This essay first appeared in the November 20, 2017 issue of The Drafting Desk.
Every Thanksgiving Day, my side of the family gathers at the same home we moved into when I was five and participates in one of our most sacred and meaningful holiday traditions.
My four sisters, husband, niece, nephew, and brothers-in-law (and now, my own children too), circle up, lay down some ground rules, and begin… our annual cheese ball competition.
That’s right—not joining hands and going around the table saying what we’re thankful for, not baking pumpkin pie together, not making handprint turkeys with the kids.
No, we commemorate this day of gratitude by lining up to take turns seeing how many cheese balls we can consecutively catch in our mouths. (Three misses, and it’s on to the next player.)
I’ll wait while you pin the idea to your Thanksgiving board on Pinterest.
At this point it feels like something we’ve just always done, and I can’t recall the year this tradition started. But I do know that every November, as we laugh and make fools of ourselves diving for cheese puffs in my mom’s kitchen (last year we had to move it to the driveway because of the mess), we all think of my grandmother.
Grandma Faith always showed up to Thanksgiving dinner with a container of cheese balls for my little sister and me. We would say our obligatory thank-yous and look at each other and giggle—why did she always bring cheese balls? Of course, we realized as we got older, the gift of artificial cheesy goodness was her way of spoiling us—a special treat, like grandmas are supposed to give their grandkids.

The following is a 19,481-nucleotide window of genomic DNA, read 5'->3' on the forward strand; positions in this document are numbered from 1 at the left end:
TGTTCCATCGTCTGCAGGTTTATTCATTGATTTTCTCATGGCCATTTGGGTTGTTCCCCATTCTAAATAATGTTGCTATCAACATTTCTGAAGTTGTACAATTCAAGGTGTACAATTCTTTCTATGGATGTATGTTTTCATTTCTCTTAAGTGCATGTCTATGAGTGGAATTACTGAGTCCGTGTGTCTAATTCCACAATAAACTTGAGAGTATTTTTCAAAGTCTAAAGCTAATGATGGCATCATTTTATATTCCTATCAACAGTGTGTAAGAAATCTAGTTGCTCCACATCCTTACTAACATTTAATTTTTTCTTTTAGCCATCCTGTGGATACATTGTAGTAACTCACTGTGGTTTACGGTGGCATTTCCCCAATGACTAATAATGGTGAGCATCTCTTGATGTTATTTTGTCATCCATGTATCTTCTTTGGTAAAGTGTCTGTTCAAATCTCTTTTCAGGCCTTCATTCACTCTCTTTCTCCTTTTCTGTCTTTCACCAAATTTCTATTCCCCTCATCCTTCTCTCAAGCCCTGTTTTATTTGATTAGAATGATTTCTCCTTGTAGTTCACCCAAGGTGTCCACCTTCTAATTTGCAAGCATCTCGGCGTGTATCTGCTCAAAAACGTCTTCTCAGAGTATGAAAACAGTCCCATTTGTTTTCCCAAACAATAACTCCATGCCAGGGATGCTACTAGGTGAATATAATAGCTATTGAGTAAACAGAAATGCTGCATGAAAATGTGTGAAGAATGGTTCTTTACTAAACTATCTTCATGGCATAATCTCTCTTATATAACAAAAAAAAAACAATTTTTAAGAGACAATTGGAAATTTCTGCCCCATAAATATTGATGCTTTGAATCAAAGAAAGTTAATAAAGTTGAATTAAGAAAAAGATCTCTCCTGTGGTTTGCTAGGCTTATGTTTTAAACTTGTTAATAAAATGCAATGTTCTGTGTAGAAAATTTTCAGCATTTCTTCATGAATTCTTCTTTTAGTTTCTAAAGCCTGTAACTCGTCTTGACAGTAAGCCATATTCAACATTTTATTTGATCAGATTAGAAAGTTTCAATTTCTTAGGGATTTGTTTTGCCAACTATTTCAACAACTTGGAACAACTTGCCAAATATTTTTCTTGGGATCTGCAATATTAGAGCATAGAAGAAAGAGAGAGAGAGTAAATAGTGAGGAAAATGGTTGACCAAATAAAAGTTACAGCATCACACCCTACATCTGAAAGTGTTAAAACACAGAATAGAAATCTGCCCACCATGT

It became one of those endearing things about her and one of the first things that comes to mind now when I remember her, along with the rainbow ornament she kept dangling from her rearview mirror and the way she never looked directly at the camera for a photo.
She passed away when I was in middle school. But somewhere along the line, years later, my sister Ashley showed up to our parents’ house on Thanksgiving with not a pie or stuffing, but a big ol’ tub of cheese balls—maybe the most meaningful contribution to our spread.
By this point, all of my siblings and I were adults (though maybe not the most mature bunch). What else was there to do with that many cheese puffs, but start tossing them at each other?
So we did. And we’ve done it every year since.
Have you ever felt like everyone else has incredibly picture-perfect, creative, meaningful, Christ-centered holiday traditions—while you’re over here throwing cheesy snacks at your siblings and calling it festive?
There have been years when I’ve started a list of all the memory-making must-dos once October rolled around, Thanksgiving and Christmas right on its tail: visit a pumpkin patch, wander through a corn maze, share our thankful lists around the dinner table, choose the perfect tree and decorate it while listening to carols, make salt-dough ornaments, bake the best gingerbread cookies ever, drive around looking at lights and drinking hot chocolate, read Luke 2 together on Christmas morning over homemade breakfast.
And of course, it would all need to be documented on camera, and everyone would need to be happy and smiling.
It’s Thanksgiving—be grateful! It’s Christmas—be joyful! We’re making memories here, people!
This was no way to celebrate, but it was an effective way to make everyone around me miserable.
Can I share a small bit of advice, from lessons learned the hard way?
If the pressure to create deep and significant traditions this season (or even to just keep existing ones alive) is getting to you, maybe don’t consult the internet for ideas this year. Maybe take a breather from forced memory-making, put the camera down, embrace spontaneity, and let things get messy.
Maybe in the middle of it, you’ll discover something special that matters only to you and your people. Like cheese balls flying all over the kitchen.
Maybe the sweetest holiday rhythms don’t need to mean a thing to anyone but you.
Once a month, my friend Lindsey and I share stories like this one—along with links to writing we love, Scripture, music, and more—in an email we call The Drafting Desk. Come check it out.